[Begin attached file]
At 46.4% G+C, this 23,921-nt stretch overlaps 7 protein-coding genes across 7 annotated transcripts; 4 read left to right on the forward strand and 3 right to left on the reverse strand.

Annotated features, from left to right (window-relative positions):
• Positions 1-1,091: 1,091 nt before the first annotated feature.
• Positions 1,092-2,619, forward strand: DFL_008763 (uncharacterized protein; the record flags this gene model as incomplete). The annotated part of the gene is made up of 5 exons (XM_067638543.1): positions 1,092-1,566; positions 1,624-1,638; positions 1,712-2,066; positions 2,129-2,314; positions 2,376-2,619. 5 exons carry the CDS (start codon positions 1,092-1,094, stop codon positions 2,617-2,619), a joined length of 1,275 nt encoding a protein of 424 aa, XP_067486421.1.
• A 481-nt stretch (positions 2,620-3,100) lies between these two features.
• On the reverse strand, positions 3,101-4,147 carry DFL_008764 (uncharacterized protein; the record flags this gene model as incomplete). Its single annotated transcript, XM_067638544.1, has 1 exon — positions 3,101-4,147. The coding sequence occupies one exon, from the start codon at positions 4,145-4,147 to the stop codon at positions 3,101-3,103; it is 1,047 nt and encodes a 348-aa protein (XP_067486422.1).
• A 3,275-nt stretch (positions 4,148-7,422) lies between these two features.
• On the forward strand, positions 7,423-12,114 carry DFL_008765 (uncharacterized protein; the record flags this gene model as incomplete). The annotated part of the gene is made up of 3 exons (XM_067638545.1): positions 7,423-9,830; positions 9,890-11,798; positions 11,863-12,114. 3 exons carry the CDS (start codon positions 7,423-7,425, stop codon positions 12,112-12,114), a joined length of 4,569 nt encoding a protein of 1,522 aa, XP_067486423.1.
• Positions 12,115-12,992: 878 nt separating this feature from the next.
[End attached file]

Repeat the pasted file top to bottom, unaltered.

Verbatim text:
At 46.4% G+C, this 23,921-nt stretch overlaps 7 protein-coding genes across 7 annotated transcripts; 4 read left to right on the forward strand and 3 right to left on the reverse strand.

Annotated features, from left to right (window-relative positions):
• Positions 1-1,091: 1,091 nt before the first annotated feature.
• Positions 1,092-2,619, forward strand: DFL_008763 (uncharacterized protein; the record flags this gene model as incomplete). The annotated part of the gene is made up of 5 exons (XM_067638543.1): positions 1,092-1,566; positions 1,624-1,638; positions 1,712-2,066; positions 2,129-2,314; positions 2,376-2,619. 5 exons carry the CDS (start codon positions 1,092-1,094, stop codon positions 2,617-2,619), a joined length of 1,275 nt encoding a protein of 424 aa, XP_067486421.1.
• A 481-nt stretch (positions 2,620-3,100) lies between these two features.
• On the reverse strand, positions 3,101-4,147 carry DFL_008764 (uncharacterized protein; the record flags this gene model as incomplete). Its single annotated transcript, XM_067638544.1, has 1 exon — positions 3,101-4,147. The coding sequence occupies one exon, from the start codon at positions 4,145-4,147 to the stop codon at positions 3,101-3,103; it is 1,047 nt and encodes a 348-aa protein (XP_067486422.1).
• A 3,275-nt stretch (positions 4,148-7,422) lies between these two features.
• On the forward strand, positions 7,423-12,114 carry DFL_008765 (uncharacterized protein; the record flags this gene model as incomplete). The annotated part of the gene is made up of 3 exons (XM_067638545.1): positions 7,423-9,830; positions 9,890-11,798; positions 11,863-12,114. 3 exons carry the CDS (start codon positions 7,423-7,425, stop codon positions 12,112-12,114), a joined length of 4,569 nt encoding a protein of 1,522 aa, XP_067486423.1.
• Positions 12,115-12,992: 878 nt separating this feature from the next.